Follow TV Tropes
Is this really a pirate trope?
It seems to apply to any job rather than just pirates.
The same way that Space Jews isn't a jewish trope because it can refer to any Earth culture rather than just jews.
Since the description is essentially when a character, despite having a certain job, is rarely seen engaging that job, wouldn't a better name for this trope in particular be "The Pirates Who Don't Seem To Do Anything"?
On that note, I think that we need to distinguish better between this Trope and Obliquely Obfuscated Occupation, as well as, possibly, What, Exactly, Is His Job?. Here's what I think of it:
Yeah... we need to take this mess to the Shop. Again...
The following zero context example was placed on a second level bullet point in the Anime folder. If anyone wants to add context and put it on a first level bullet point in the web original folder, please do.
I still think the example of the Tribulation Force being this trope in the Left Behind series is justified in the fact that in the series they couldn't fight fate, and I even mentioned that in the main Left Behind page why it is so. I mean, it's pretty hard to be a freedom fighter in a time period where everything is determined by God to happen regardless of what anybody does. It didn't stop people like Rayford from trying to do their own thing, like the assassination attempt, but still...
For the Princess Bride example, should the previous Dread Pirate Roberts be mentioned? Wesley didn't really say how much piracy he engaged in, making him just seem like a swashbuckling hero. That fits this trope, but the previous Dread Pirates Roberts did enough piracy to capture ships and steal gold. I was unsure if they should be mentioned since they're so small in terms of importance.
There seem to be a lot of "Don't 'the Xs' have jobs? Why aren't they doing them?" examples. To these types of examples really belong here?
Well if they have a job that's stated in the show/game/whatever and they don't do it, then it's this trope. Like an assassin who doesn't kill people, or a student who never goes to school. Though if an example is worded like that, then it should be changed to explain what they're suppose to do and how they're not doing it rather than say "Why aren't they doing their jobs?"
What about the CIA in the James Bond movies? Especially Goldfinger, in which they spend a large part of the film deliberately doing nothing, even though Bond would very much like them to, because they're only keeping tabs on him by watching him through binoculars. Since the armed guards keeping an eye on Bond at all times are fairly discreet, the CIA just assume that his stay on a known villain's ranch and total failure to communicate with them can't be a problem, since he's walking around and being offered mint juleps, rather than being chained up and flogged.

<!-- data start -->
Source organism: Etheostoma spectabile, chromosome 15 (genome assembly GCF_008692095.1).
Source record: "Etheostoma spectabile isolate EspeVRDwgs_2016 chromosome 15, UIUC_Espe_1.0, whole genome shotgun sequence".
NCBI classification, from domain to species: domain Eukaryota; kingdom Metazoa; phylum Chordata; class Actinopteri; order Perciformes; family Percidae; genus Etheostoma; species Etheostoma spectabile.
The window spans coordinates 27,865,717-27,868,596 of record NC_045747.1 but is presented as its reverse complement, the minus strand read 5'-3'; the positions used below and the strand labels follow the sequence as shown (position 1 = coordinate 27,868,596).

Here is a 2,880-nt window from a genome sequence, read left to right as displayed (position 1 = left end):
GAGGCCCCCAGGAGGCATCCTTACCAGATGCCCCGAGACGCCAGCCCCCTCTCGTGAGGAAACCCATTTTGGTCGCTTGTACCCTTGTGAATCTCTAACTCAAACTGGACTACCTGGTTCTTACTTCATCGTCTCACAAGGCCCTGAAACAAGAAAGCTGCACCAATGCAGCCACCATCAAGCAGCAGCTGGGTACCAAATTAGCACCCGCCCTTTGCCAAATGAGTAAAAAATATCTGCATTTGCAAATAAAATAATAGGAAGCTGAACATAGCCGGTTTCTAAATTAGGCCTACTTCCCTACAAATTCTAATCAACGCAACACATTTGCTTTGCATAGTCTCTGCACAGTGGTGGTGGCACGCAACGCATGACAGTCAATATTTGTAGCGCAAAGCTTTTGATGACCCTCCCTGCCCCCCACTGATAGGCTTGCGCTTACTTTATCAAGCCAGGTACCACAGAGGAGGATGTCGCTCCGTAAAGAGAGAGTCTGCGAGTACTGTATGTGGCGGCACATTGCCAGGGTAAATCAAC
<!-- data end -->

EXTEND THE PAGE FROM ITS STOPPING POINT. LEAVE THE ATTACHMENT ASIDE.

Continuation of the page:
It's true that at the end the film they actually do their job, but nearly all of that takes place offscreen, and they wouldn't have lifted a finger if James Bond hadn't cured Pussy Galore of being a lesbian because hey, he's James Bond, prompting her to switch sides and tell them that a loony funded by North Korea was about to kill tens of thousands of people with nerve gas, followed by an attack on Fort Knox with a tactical nuclear device which he had smuggled into the USA without them noticing! If that's what it takes to get them off their butts, they obviously don't get off them very often.
Also, since they do at least have Goldfinger's ranch under surveillance, it's odd that they fail to do anything at all about the arrival of a couple of dozen known crime-bosses, only one of whom leaves. And even he gets murdered a few minutes later, but they don't know that because they weren't paying much attention. They followed him only because Bond's emergency distress beacon was broadcasting from inside his car, and when it suddenly stopped, they almost instantly lost interest and forgot all about it!
See also Live And Let Die. After losing a couple of ridiculously conspicuous and inept agents in Harlem (the second one is at least black, but he's standing in precisely the same spot from which the first one disappeared, and behaving in exactly the same way), the CIA just kind of give up and import Bond, a secret agent working for an allied but still foreign power, to do their entire job for them by himself! Even though, what with his skin colour and everything, with the whole world to choose from, he's hardly the ideal guy to go undercover in Harlem.
None of that Buffy stuff is any way correct.
Did this trope exist before the Veggie Tale's show? In other words, is the title of the show a reference to a previously existing trope with that same name?
That particular Veggie Tales song actually predates the entire Tv Tropes site.
("The Pirates Who Don't Do Anything" was a bonus original song on the first sing-along video, back in 1997.)
Removed Sailor Moon because it's not an example — the anime doesn't spend much time showing their school days for the obvious reason that it's usually irrelevant to the plot, but nonetheless it remains abundantly clear that school is an important part of their lives (e.g. throughout the third season they are studying for entrance exams; in the fifth season we do see them at school again as that's how the Starlights are introduced).
Just saying, you could be a pirate if you were english and went to the spanish colonies to sell bare necesities. You didn't need to kill, rape or pillage anyone. Just breaking the commercial monopoly Spain was having in their colonies would do. Sure there were the pirates that made a living pillaging other ships but most of the time pirate was just another name for a smugler.
Community Showcase More